Action urged on diagnosing high blood pressure

About 115,000 cases of heart and circulatory disease could be prevented over the next 10 years if diagnosis and treatment of high blood pressure is improved, research has found.

The British Heart Foundation (BHF) said England currently lags behind a number of other countries such as Canada, the US and Sweden in preventing, diagnosing and treating heart conditions that lead to heart attacks and stroke.

The charity calculated the figures by matching Canada’s rates for diagnosis and treatment of high blood pressure over the next decade, which could lead to an extra 11,500 heart attacks, strokes and other cases of heart and circulatory disease being prevented each year.

It warned progress in reducing early deaths from heart and circulatory diseases has stalled in recent years.

High obesity rates are driving an increase in the number of people with type 2 diabetes, while there are millions of people living with undiagnosed high blood pressure and raised cholesterol, which could all result in a resurgence of heart attacks and strokes, reversing the gains that have been made.

An estimated 13.7 million adults in England have high blood pressure, with around 5.7 million of them undiagnosed.

People with high blood pressure are up to three times more likely to develop heart disease or have a stroke.

Its new five-point action plan for the NHS – Turning Back the Tide on Heart and Circulatory Diseases – highlights that a higher uptake of cardiac rehabilitation among patients in England could lead to nearly 20,000 fewer deaths, and 50,000 fewer hospital admissions, over the next 10 years.

It also emphasises the benefits to the health service of improved treatment and care of heart failure patients.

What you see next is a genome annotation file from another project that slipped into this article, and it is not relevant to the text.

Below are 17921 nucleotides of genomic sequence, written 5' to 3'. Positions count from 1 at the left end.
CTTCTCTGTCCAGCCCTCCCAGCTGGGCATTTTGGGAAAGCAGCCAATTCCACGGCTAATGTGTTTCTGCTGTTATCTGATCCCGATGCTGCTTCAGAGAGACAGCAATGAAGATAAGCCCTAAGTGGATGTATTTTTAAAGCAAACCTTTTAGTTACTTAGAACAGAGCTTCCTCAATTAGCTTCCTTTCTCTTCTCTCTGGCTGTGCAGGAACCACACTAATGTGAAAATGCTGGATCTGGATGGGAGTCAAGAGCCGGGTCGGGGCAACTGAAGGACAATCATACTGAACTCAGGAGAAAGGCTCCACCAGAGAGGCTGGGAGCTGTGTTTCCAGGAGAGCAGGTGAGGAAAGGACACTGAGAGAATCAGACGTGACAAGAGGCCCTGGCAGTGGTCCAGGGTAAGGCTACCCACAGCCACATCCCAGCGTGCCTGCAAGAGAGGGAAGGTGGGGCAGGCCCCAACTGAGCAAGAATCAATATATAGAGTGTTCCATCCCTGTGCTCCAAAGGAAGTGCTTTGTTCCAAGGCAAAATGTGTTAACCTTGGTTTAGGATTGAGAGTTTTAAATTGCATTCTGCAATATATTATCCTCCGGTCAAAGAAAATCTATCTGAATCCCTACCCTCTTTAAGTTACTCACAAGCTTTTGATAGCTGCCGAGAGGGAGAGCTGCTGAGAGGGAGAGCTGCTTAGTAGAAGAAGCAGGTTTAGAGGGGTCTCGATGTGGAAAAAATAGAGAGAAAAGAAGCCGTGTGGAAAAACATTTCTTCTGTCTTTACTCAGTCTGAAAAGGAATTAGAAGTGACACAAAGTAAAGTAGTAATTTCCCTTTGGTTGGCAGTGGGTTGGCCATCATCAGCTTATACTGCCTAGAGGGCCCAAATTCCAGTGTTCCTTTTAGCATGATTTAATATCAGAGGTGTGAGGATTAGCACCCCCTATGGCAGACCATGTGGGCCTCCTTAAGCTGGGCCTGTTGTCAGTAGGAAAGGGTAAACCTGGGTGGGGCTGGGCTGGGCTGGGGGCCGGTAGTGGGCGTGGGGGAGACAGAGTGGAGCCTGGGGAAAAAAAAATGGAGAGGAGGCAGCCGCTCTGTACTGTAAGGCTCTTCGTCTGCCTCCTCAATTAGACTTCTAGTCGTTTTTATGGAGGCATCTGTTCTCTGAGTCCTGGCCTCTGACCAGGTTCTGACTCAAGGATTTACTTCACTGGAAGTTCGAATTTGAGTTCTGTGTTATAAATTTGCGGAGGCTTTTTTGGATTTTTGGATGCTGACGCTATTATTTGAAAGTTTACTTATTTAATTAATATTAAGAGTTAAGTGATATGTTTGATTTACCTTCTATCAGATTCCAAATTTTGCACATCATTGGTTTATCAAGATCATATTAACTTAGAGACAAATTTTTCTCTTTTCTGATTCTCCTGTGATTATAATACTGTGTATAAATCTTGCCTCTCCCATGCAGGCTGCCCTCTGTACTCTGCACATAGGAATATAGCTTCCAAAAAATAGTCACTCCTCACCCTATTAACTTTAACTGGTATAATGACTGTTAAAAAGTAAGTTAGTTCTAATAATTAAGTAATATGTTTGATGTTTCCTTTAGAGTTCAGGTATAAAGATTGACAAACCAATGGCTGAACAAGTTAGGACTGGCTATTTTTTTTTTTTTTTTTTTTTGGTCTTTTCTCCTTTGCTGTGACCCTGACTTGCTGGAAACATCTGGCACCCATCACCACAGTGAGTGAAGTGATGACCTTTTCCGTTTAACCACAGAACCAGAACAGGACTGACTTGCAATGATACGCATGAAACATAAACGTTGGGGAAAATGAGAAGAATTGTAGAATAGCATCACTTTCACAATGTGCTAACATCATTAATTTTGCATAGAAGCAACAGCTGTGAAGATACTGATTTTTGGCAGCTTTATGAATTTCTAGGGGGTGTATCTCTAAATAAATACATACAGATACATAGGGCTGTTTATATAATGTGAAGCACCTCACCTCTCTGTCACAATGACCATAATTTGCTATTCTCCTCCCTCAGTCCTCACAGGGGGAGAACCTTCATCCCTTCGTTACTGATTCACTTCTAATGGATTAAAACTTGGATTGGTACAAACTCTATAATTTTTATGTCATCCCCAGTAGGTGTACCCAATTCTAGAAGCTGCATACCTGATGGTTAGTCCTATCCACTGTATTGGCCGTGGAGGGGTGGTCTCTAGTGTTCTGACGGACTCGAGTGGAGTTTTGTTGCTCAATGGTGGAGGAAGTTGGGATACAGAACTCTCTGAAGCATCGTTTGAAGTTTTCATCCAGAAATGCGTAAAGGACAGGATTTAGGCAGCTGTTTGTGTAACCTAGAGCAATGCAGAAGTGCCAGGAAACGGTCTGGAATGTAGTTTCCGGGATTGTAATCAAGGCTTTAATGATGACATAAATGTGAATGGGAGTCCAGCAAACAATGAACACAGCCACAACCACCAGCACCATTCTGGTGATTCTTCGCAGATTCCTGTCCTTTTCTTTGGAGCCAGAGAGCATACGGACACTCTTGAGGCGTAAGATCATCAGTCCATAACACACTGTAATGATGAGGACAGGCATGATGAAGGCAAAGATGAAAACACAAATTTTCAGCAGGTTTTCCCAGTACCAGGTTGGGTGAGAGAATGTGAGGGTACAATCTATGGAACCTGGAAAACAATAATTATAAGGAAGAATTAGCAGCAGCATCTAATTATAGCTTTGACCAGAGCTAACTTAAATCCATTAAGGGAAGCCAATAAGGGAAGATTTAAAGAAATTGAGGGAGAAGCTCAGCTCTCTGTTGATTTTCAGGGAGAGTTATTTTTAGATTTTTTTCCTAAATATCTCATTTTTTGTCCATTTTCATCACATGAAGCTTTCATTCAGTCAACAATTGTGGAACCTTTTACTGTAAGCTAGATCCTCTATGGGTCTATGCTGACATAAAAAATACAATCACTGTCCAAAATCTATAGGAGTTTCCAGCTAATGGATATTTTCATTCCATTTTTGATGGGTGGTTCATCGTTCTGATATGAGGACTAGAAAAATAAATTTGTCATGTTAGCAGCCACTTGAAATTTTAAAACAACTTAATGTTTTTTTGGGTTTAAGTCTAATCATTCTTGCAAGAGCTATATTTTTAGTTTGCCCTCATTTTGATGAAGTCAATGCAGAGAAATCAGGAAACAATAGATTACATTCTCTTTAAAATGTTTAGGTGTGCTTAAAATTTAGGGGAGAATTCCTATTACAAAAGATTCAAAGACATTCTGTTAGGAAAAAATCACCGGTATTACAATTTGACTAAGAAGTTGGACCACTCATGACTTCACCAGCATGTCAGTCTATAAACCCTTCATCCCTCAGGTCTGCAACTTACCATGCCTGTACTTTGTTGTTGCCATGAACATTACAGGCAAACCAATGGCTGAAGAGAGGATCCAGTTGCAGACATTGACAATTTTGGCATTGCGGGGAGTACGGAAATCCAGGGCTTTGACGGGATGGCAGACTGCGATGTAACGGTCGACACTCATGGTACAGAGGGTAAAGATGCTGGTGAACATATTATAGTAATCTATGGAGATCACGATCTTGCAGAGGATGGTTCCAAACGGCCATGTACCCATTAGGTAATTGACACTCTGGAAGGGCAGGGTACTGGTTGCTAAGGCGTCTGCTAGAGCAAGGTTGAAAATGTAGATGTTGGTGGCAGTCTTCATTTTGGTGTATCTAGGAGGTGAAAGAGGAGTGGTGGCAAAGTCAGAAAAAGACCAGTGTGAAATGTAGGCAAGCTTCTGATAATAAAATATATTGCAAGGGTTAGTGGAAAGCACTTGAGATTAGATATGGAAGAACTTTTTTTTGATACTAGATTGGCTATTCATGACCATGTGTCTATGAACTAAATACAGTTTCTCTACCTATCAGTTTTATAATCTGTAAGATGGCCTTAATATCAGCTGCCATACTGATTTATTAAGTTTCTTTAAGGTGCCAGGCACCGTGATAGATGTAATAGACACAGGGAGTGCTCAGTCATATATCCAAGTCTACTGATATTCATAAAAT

The charity is urging NHS England to provide better access to cutting edge treatments, a refreshed approach to rehabilitation services, and full exploitation of technology and data science in tackling heart and circulatory disease.

It also calls for increased action from Government, industry and others to address big population-level issues such as poor air quality, obesity and smoking that impact on heath.

Jayne Reynolds, 45, from York, was working as a home care assistant in 2014 when she started to get a twinge of pain in her chest, which became progressively worse during the day.

She said: “I rang the out-of-hours doctor, and explained what had happened that day.

“Within five minutes of explaining my symptoms there was an ambulance outside.

“When they examined me they found that my blood pressure had gone through the roof. I was quite sweaty too, so they wanted me to undergo further tests.

“Later on, the doctor in A&E came in and said ‘I’m afraid you can’t go home – you have just had a heart attack’.

“I felt like the life drained out of me, I was only 41, and I was healthy, with a job – I didn’t know where this had come from.”

She subsequently had a further heart attack and underwent quadruple heart bypass surgery, and can no longer work because of pain caused by unstable angina.

BHF chief executive Simon Gillespie said: “For too long our health system has been responding to life-threatening heart attacks or strokes, rather than detecting and managing the causes.

“Unless we radically change our approach, progress made in recent years could reverse the gains made over recent decades, and thousands of lives could be lost prematurely.”

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